a. If the prince gives a gift of some of his inheritance to any of his sons, it shall belong to his sons; it is their possession by inheritance: In the millennial period associated with Ezekiel’s temple, the appointed prince would be able to grant an inheritance to his sons. Yet if he were to give some of his inheritance to one of his servants, it would be gift until the year of jubilee (the year of liberty).

i. To any of his sons: “The prince will be a married man and will have sons who can inherit his land (Ezekiel 46:16–18).” (Wiersbe)

ii. The year of liberty: “That is, to the year of jubilee, called the year of liberty, because there was then a general release. All servants had their liberty, and all alienated estates returned to their former owners.” (Clarke)

b. The prince shall not take any of the people’s inheritance by evicting them from their property: God’s appointed prince would not abuse or oppress the people. Israel would receive the righteous leadership throughout the millennial period.

i. “The prophet did not want royal property to grow at the expense of ordinary citizens. Ezekiel specifically forbids the prince from giving the property of citizens to his family and friends. If the prince wishes to make a gift of land to anyone, that land must come from his own holdings.” (Vawter and Hoppe)

2. (Eze 46:19-20) The place offerings were prepared.

Now he brought me through the entrance, which was at the side of the gate, into the holy chambers of the priests which face toward the north; and there a place was situated at their extreme western end. And he said to me, “This is the place where the priests shall boil the trespass offering and the sin offering, and where they shall bake the grain offering, so that they do not bring them out into the outer court to sanctify the people.”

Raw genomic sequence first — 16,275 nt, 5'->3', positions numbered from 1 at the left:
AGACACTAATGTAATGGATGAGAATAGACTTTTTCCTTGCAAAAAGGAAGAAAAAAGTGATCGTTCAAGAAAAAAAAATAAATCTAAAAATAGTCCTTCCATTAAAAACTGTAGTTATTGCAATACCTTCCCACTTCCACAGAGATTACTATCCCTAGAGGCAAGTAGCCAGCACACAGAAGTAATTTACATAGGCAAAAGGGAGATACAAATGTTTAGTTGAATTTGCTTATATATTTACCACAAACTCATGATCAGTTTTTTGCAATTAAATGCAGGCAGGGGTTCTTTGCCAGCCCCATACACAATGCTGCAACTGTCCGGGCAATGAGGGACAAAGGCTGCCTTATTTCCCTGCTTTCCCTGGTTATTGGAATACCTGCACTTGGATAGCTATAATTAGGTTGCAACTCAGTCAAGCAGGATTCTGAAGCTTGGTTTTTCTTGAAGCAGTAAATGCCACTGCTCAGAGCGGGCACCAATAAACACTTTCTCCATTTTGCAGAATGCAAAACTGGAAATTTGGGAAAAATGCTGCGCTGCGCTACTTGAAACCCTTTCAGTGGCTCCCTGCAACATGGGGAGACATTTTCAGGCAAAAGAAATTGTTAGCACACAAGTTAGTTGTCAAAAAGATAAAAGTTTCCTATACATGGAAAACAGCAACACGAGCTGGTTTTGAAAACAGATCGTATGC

a. Now he brought me through the entrance: It isn’t entirely clear who brought Ezekiel to the temple entrance. Perhaps it was the radiant man of Ezekiel 40:1-3.

b. This is the place where the priests shall boil the trespass offering: Ezekiel was led to the place where the sacrifices were prepared.

3. (Eze 46:21-24) The kitchens of the temple.

Then he brought me out into the outer court and caused me to pass by the four corners of the court; and in fact, in every corner of the court there was another court. In the four corners of the court were enclosed courts, forty cubits long and thirty wide; all four corners were the same size. There was a row of building stones all around in them, all around the four of them; and cooking hearths were made under the rows of stones all around. And he said to me, “These are the kitchens where the ministers of the temple shall boil the sacrifices of the people.”

a. In every corner of the court there was another court: The layout of what Ezekiel saw may be difficult to picture, but the clear sense is of generous space for all the business of the temple.

b. These are the kitchens: There were specific places for the preparation of the sacrificial meals associated with the sacrifices of the people. The sacrificial meals were an important part of the offerings made, an act of fellowship not only among men, but also symbolically between God and man.

i. “Although only the northern kitchen is reported, the symmetry of the overall structure suggests that a counterpart also existed on the south side.” (Block)

ii. “This feature of Israelite worship shows how concretely the people expressed their belief that God has made provision for the most basic of bodily needs: the need for food. It also symbolizes the union between God and Israel. The worship that went on in the temple was not confined to word and gesture. It included the eating and the experience of fellowship that comes from sharing a meal.” (Vawter and Hoppe)

iii. “So the temple was a place for sacrificing, cooking and eating, as well as for prayer and so-called ‘spiritual’ activities. The Christian church has been the poorer when it has drawn a firm dividing line between spiritual life and social activities. In Ezekiel’s temple, at any rate, there was envisaged a healthy fusion of the two elements, and this was typical of much in Old Testament worship.” (Taylor)

©2017 David Guzik – No distribution beyond personal use without permission

Study Guide for Lamentations 1 ← Prior Book
Study Guide for Daniel 1 Next Book →
Study Guide for Ezekiel 45 ← Prior Chapter